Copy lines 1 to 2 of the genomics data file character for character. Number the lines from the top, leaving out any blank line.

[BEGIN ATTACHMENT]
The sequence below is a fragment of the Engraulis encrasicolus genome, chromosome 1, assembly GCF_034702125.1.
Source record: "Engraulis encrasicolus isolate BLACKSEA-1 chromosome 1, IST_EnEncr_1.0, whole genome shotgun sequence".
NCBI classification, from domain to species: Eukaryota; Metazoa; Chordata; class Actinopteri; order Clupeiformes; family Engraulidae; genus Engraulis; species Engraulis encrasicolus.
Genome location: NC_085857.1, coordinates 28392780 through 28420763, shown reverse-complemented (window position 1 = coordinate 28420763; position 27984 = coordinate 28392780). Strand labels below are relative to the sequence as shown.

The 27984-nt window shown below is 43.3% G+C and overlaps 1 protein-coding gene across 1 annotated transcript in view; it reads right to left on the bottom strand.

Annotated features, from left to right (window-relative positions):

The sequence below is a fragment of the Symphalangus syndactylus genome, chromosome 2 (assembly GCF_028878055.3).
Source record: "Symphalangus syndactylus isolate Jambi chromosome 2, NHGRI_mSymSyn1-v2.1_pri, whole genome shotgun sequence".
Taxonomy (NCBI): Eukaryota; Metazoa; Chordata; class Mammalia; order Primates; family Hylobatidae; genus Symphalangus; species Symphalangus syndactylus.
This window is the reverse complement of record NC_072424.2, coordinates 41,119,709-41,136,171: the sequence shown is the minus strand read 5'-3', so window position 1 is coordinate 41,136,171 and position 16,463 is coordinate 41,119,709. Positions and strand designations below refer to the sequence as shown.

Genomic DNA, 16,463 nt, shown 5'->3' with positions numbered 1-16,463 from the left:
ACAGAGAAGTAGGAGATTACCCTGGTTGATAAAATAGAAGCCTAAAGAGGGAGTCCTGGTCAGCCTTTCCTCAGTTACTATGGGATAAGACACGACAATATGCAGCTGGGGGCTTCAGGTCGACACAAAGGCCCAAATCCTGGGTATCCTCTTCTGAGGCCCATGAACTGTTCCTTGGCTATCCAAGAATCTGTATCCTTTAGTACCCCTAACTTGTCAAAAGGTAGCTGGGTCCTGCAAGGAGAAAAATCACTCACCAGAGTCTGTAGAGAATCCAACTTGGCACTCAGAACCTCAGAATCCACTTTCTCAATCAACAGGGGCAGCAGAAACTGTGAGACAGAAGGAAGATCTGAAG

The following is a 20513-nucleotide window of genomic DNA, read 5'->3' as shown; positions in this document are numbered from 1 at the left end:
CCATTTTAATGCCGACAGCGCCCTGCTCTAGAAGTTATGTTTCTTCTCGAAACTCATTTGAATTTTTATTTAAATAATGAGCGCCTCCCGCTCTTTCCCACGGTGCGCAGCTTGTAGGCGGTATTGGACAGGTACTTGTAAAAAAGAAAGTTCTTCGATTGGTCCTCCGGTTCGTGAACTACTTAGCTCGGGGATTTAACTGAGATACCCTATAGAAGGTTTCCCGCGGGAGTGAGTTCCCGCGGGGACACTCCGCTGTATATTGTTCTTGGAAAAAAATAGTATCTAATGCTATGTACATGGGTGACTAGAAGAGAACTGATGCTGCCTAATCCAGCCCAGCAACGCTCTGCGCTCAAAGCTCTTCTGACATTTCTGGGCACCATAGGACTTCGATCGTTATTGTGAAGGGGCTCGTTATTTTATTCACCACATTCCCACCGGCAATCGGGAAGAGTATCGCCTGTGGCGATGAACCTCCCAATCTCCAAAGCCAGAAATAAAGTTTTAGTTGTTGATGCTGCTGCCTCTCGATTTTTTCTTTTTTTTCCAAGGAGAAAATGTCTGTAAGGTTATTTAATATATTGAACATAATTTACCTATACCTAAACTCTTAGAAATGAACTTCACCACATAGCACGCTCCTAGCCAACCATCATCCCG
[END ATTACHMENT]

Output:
The sequence below is a fragment of the Engraulis encrasicolus genome, chromosome 1, assembly GCF_034702125.1.
Source record: "Engraulis encrasicolus isolate BLACKSEA-1 chromosome 1, IST_EnEncr_1.0, whole genome shotgun sequence".